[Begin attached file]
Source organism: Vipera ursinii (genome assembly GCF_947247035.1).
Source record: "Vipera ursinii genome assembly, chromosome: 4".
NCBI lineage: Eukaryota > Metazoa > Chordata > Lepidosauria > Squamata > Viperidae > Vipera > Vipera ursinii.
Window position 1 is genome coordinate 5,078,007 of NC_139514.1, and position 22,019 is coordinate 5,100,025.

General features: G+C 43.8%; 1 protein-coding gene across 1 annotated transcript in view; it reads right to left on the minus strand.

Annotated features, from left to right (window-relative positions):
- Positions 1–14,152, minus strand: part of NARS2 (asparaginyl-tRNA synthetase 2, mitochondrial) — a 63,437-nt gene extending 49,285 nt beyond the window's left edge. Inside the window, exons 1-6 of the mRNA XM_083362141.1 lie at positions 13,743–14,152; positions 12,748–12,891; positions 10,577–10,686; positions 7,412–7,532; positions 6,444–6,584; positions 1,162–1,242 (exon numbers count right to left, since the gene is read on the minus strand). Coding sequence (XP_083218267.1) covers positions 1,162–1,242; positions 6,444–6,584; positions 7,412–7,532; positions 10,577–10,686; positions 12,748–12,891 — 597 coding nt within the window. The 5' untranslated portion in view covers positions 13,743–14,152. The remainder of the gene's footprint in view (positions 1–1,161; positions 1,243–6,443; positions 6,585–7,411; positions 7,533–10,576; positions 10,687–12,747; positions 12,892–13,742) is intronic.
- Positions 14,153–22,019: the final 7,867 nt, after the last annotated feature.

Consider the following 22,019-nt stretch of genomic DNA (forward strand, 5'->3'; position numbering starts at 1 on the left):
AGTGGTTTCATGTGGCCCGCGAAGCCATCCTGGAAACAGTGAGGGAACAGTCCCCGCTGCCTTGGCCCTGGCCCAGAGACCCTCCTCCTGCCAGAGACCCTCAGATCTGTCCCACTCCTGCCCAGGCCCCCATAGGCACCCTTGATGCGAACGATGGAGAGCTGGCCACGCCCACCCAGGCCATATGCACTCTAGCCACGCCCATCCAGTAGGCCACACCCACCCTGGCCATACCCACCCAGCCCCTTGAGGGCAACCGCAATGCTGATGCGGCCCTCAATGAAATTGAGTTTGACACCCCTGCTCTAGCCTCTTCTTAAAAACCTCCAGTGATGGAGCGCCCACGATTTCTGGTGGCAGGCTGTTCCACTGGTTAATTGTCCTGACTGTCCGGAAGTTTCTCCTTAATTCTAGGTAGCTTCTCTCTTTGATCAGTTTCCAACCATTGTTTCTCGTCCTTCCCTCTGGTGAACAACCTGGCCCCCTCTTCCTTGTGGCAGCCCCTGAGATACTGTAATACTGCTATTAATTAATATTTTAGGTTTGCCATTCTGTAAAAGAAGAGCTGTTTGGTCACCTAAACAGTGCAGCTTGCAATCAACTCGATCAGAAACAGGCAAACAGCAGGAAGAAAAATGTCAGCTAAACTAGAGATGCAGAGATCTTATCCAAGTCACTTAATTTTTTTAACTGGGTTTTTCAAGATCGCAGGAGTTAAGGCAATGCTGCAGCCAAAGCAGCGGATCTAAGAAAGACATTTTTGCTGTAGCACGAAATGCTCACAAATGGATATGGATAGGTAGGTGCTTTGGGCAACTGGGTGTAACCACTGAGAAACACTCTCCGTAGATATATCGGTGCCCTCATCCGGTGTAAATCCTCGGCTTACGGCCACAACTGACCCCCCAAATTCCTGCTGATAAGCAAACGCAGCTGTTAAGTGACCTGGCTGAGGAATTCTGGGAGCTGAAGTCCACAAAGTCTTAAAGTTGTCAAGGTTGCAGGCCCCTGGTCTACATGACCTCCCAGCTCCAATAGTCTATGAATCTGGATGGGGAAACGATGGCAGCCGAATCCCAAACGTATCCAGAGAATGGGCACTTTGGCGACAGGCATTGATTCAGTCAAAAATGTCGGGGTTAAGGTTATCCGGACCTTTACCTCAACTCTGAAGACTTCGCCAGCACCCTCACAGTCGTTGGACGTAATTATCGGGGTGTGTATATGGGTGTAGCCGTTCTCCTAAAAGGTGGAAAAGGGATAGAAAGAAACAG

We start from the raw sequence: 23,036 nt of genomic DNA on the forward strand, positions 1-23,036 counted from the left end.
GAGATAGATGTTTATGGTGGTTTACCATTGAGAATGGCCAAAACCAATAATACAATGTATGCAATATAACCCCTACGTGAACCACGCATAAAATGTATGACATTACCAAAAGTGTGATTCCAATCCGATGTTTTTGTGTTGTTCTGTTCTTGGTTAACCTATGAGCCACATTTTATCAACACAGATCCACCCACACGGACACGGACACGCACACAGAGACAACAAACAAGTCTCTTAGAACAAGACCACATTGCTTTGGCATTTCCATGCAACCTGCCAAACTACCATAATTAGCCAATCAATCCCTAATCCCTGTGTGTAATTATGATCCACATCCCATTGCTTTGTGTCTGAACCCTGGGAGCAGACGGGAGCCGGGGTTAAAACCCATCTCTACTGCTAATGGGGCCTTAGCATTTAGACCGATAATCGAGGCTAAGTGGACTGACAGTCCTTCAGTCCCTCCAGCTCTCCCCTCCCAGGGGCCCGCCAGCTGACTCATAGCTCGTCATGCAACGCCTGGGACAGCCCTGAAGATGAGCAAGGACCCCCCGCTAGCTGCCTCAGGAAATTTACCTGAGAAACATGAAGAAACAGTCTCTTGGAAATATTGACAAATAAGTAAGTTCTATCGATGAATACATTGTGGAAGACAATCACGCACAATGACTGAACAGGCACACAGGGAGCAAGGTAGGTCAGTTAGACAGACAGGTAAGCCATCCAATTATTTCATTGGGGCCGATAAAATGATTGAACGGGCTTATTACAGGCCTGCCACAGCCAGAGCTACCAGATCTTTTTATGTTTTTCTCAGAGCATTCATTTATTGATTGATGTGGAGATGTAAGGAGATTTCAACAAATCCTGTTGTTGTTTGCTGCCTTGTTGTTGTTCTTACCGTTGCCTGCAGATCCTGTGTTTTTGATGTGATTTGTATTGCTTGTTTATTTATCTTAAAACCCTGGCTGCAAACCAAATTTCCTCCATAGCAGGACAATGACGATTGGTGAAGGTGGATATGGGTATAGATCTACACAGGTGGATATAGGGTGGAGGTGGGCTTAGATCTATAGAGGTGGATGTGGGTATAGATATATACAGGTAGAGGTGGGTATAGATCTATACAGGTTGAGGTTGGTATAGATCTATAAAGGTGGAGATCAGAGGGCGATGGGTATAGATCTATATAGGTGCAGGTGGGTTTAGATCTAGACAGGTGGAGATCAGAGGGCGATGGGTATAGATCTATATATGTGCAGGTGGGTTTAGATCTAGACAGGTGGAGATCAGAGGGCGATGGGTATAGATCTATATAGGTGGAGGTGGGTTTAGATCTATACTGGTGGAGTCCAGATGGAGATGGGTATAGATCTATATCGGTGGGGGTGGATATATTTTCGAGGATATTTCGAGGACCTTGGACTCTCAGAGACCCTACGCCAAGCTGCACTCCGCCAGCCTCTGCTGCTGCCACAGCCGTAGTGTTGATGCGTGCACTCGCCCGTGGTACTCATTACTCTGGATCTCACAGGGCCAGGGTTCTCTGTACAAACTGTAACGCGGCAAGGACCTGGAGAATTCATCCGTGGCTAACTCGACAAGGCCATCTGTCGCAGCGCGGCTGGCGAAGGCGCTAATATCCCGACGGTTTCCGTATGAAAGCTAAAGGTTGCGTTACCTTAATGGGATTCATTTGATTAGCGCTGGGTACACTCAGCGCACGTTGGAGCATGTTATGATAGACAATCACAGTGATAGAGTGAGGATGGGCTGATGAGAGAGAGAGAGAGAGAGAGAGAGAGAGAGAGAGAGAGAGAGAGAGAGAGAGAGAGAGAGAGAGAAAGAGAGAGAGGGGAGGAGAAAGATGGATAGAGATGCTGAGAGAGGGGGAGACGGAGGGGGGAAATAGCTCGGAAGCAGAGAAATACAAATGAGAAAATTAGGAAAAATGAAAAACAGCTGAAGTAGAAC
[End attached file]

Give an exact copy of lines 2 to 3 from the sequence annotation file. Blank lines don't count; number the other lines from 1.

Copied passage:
Source record: "Vipera ursinii genome assembly, chromosome: 4".
NCBI lineage: Eukaryota > Metazoa > Chordata > Lepidosauria > Squamata > Viperidae > Vipera > Vipera ursinii.